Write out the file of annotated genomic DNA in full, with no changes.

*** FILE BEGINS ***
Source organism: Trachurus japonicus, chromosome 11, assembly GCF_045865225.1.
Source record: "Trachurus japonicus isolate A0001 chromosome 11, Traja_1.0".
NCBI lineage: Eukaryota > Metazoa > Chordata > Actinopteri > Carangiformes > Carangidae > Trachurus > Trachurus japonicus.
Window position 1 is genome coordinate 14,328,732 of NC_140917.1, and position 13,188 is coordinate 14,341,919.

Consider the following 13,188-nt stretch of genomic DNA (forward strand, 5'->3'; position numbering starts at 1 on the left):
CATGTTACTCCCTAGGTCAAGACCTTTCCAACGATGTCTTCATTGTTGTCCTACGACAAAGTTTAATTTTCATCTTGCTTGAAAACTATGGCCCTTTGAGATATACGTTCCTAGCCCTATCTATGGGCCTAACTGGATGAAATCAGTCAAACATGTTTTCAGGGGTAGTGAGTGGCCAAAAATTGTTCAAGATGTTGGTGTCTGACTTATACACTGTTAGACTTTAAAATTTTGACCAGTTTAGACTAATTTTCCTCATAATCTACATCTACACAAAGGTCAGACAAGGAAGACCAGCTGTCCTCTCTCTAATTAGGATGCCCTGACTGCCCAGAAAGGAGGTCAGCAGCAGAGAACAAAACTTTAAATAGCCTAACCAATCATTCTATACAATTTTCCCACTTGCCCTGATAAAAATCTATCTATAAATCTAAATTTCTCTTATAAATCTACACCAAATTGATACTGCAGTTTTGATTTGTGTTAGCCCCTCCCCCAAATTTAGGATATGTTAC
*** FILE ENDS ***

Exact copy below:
Source organism: Trachurus japonicus, chromosome 11, assembly GCF_045865225.1.
Source record: "Trachurus japonicus isolate A0001 chromosome 11, Traja_1.0".
NCBI lineage: Eukaryota > Metazoa > Chordata > Actinopteri > Carangiformes > Carangidae > Trachurus > Trachurus japonicus.
Window position 1 is genome coordinate 14,328,732 of NC_140917.1, and position 13,188 is coordinate 14,341,919.

Consider the following 13,188-nt stretch of genomic DNA (forward strand, 5'->3'; position numbering starts at 1 on the left):
CATGTTACTCCCTAGGTCAAGACCTTTCCAACGATGTCTTCATTGTTGTCCTACGACAAAGTTTAATTTTCATCTTGCTTGAAAACTATGGCCCTTTGAGATATACGTTCCTAGCCCTATCTATGGGCCTAACTGGATGAAATCAGTCAAACATGTTTTCAGGGGTAGTGAGTGGCCAAAAATTGTTCAAGATGTTGGTGTCTGACTTATACACTGTTAGACTTTAAAATTTTGACCAGTTTAGACTAATTTTCCTCATAATCTACATCTACACAAAGGTCAGACAAGGAAGACCAGCTGTCCTCTCTCTAATTAGGATGCCCTGACTGCCCAGAAAGGAGGTCAGCAGCAGAGAACAAAACTTTAAATAGCCTAACCAATCATTCTATACAATTTTCCCACTTGCCCTGATAAAAATCTATCTATAAATCTAAATTTCTCTTATAAATCTACACCAAATTGATACTGCAGTTTTGATTTGTGTTAGCCCCTCCCCCAAATTTAGGATATGTTAC